Moreover, a stronger condition follows if a difference is taken to be merely slight only if it is not significantly greater than some other difference between welfare levels in (L, ≿). It appears that Arrhenius’s criterion for fine-grainedness, as regards A-discrete orders, presupposes such an interpretation of “merely slight”.25 An A-discrete order is not sufficiently fine-grained to be used in Arrhenius’s proof, if some differences between adjacent levels are much greater than other such differences. Given that all merely slight differences are roughly equal in size,26 the Crucial Assumption implies
Archimedeanness: For any welfare levels X, Y, Z, and U in (L, ≿), such that X≻Y and Z≻U, there is a finite sequence of welfare levels Vn≻ ... ≻V1 in (L, ≿), such that Vn ≿X, Y≿ V1, and, for each pair Vi, Vi-1, 1 < i ≤ n, the difference between Vi and Vi-1 is roughly equal to the difference between Z and U.
That is, the difference between any two welfare levels is bridged in a finite number of arbitrarily small steps.27
Many philosophers have expressed views which are incompatible with Archimedeanness, and arguably also with proto-Archimedeanness. Parfit claims that a “century of ecstasy”, 100 years of extremely high quality of life, is better than a “drab eternity”, an infinitely long life containing nothing bad, and nothing good except muzak and potatoes. “Though each day of the Drab Eternity would have some [constant] value for me, no amount of this value could be as good for me as the Century of Ecstasy.”28 This view contradicts Archimedeanness, since it implies that the welfare difference between the century of ecstasy and, say, a life consisting of one day of muzak and potatoes cannot be bridged by adding a finite number of days of muzak and potatoes to the latter life, although each such addition brings a constant increase in welfare level.29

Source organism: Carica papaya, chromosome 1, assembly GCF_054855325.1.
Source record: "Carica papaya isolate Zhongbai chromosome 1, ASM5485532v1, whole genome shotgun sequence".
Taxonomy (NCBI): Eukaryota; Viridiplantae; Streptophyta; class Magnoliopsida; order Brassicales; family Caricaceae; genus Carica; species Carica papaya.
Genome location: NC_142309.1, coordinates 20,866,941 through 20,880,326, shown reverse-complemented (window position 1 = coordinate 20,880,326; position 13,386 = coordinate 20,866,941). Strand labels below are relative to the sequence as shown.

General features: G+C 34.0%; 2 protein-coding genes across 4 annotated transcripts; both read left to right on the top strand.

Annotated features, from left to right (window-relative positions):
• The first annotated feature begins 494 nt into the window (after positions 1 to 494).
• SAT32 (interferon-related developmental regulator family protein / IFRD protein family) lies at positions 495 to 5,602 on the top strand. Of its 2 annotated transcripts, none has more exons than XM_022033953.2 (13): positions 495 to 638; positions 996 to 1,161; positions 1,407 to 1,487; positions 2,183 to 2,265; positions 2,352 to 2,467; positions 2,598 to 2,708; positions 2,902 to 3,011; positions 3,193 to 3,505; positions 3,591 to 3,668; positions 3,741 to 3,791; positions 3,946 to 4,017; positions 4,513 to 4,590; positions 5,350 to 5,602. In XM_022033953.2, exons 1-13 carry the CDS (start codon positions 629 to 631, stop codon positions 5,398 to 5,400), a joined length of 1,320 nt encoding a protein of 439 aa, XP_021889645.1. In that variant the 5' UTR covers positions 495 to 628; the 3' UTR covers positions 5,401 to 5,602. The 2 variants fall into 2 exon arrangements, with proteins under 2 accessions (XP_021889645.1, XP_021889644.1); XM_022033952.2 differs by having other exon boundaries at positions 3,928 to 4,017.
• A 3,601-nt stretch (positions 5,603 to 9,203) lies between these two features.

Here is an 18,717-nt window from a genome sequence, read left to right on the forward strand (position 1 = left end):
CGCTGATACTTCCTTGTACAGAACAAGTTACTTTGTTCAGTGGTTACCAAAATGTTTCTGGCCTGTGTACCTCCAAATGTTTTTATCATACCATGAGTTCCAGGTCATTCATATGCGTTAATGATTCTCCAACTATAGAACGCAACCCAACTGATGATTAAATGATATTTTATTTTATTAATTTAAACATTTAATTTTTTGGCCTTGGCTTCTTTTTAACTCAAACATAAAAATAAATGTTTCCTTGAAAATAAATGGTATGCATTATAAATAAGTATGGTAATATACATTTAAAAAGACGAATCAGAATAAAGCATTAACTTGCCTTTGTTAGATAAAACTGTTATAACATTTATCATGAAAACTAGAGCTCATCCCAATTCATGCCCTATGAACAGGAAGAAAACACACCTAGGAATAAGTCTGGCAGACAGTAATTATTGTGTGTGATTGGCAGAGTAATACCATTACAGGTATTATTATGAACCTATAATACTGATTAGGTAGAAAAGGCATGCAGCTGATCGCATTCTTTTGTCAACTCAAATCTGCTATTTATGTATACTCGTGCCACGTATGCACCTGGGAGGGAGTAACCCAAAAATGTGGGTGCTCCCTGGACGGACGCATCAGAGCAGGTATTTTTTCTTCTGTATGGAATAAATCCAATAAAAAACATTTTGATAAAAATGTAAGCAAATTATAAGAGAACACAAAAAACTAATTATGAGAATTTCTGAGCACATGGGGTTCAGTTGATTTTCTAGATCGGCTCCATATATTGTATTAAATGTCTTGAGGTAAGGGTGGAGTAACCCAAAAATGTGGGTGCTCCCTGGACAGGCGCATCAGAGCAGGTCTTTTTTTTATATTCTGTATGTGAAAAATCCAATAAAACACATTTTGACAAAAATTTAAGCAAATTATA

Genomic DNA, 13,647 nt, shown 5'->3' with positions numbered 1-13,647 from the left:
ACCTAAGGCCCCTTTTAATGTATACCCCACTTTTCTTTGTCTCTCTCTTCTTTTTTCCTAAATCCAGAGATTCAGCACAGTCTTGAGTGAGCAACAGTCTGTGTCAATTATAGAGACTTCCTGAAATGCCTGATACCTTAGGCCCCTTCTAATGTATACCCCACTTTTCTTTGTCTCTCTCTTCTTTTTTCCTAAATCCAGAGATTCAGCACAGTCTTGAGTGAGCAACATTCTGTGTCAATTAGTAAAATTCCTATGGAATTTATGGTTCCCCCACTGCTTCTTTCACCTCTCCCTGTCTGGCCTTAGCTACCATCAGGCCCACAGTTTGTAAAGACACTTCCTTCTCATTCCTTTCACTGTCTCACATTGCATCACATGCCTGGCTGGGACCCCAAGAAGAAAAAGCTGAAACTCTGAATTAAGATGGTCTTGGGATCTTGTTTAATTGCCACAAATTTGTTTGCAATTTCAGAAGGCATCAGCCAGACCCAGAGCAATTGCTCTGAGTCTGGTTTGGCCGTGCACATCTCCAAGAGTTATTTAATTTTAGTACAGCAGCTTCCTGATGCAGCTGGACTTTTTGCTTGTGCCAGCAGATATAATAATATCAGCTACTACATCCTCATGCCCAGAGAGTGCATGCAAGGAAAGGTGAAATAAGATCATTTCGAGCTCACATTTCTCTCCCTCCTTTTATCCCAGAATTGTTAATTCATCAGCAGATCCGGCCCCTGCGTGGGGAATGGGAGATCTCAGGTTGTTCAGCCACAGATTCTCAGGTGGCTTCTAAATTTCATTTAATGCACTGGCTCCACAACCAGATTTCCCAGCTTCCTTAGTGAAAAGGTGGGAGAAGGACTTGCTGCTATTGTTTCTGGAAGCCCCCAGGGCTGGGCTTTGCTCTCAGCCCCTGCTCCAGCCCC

In a similar vein, James Griffin suggests that there are examples of
a positive value that, no matter how often a certain amount is added to itself, cannot become greater than another positive value, and cannot, not because with piling up we get diminishing value [...] , but because they are the sort of value that, even remaining constant, cannot add up to some other value.30
Thus, Griffin finds it
plausible that, say, fifty years at a very high level of well-being—say, the level which makes possible satisfying personal relations, some understanding of what makes life worth while, appreciation of great beauty, the chance to accomplish something with one’s life—outranks any number of years at the level just barely worth living—say, the level at which none of the former values are possible and one is left with just enough surplus of simple pleasureover pain to go on with it.31